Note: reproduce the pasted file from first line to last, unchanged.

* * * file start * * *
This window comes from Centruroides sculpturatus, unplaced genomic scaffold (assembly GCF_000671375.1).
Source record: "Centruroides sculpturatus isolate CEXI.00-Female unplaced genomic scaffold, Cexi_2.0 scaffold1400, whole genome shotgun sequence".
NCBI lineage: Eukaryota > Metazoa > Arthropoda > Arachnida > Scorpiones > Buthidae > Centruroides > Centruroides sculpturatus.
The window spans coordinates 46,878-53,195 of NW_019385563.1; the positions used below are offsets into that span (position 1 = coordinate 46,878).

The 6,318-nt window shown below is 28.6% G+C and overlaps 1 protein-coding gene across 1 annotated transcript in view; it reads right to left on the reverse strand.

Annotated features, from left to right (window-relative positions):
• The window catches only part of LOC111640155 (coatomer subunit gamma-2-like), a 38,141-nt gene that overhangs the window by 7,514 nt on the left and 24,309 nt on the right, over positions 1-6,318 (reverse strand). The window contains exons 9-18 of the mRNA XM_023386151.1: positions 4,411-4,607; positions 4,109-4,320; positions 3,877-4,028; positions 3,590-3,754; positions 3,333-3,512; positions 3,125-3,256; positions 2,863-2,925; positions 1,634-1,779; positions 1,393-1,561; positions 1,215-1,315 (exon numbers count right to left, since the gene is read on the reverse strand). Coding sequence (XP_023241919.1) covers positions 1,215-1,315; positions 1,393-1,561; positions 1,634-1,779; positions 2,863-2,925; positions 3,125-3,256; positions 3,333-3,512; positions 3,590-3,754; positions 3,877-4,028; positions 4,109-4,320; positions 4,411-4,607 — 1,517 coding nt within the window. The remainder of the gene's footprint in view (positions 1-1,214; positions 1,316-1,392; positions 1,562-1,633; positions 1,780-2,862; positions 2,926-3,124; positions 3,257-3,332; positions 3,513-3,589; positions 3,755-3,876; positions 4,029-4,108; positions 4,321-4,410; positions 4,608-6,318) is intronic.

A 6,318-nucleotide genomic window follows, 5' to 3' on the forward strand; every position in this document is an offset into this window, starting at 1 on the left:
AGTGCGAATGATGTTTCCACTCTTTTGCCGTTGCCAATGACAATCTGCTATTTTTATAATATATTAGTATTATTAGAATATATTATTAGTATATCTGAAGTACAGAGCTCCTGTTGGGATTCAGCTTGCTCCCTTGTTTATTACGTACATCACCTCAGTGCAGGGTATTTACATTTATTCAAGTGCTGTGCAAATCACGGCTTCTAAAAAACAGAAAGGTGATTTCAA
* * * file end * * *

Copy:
This window comes from Centruroides sculpturatus, unplaced genomic scaffold (assembly GCF_000671375.1).
Source record: "Centruroides sculpturatus isolate CEXI.00-Female unplaced genomic scaffold, Cexi_2.0 scaffold1400, whole genome shotgun sequence".
NCBI lineage: Eukaryota > Metazoa > Arthropoda > Arachnida > Scorpiones > Buthidae > Centruroides > Centruroides sculpturatus.
The window spans coordinates 46,878-53,195 of NW_019385563.1; the positions used below are offsets into that span (position 1 = coordinate 46,878).

The 6,318-nt window shown below is 28.6% G+C and overlaps 1 protein-coding gene across 1 annotated transcript in view; it reads right to left on the reverse strand.

Annotated features, from left to right (window-relative positions):
• The window catches only part of LOC111640155 (coatomer subunit gamma-2-like), a 38,141-nt gene that overhangs the window by 7,514 nt on the left and 24,309 nt on the right, over positions 1-6,318 (reverse strand). The window contains exons 9-18 of the mRNA XM_023386151.1: positions 4,411-4,607; positions 4,109-4,320; positions 3,877-4,028; positions 3,590-3,754; positions 3,333-3,512; positions 3,125-3,256; positions 2,863-2,925; positions 1,634-1,779; positions 1,393-1,561; positions 1,215-1,315 (exon numbers count right to left, since the gene is read on the reverse strand). Coding sequence (XP_023241919.1) covers positions 1,215-1,315; positions 1,393-1,561; positions 1,634-1,779; positions 2,863-2,925; positions 3,125-3,256; positions 3,333-3,512; positions 3,590-3,754; positions 3,877-4,028; positions 4,109-4,320; positions 4,411-4,607 — 1,517 coding nt within the window. The remainder of the gene's footprint in view (positions 1-1,214; positions 1,316-1,392; positions 1,562-1,633; positions 1,780-2,862; positions 2,926-3,124; positions 3,257-3,332; positions 3,513-3,589; positions 3,755-3,876; positions 4,029-4,108; positions 4,321-4,410; positions 4,608-6,318) is intronic.

A 6,318-nucleotide genomic window follows, 5' to 3' on the forward strand; every position in this document is an offset into this window, starting at 1 on the left:
AGTGCGAATGATGTTTCCACTCTTTTGCCGTTGCCAATGACAATCTGCTATTTTTATAATATATTAGTATTATTAGAATATATTATTAGTATATCTGAAGTACAGAGCTCCTGTTGGGATTCAGCTTGCTCCCTTGTTTATTACGTACATCACCTCAGTGCAGGGTATTTACATTTATTCAAGTGCTGTGCAAATCACGGCTTCTAAAAAACAGAAAGGTGATTTCAA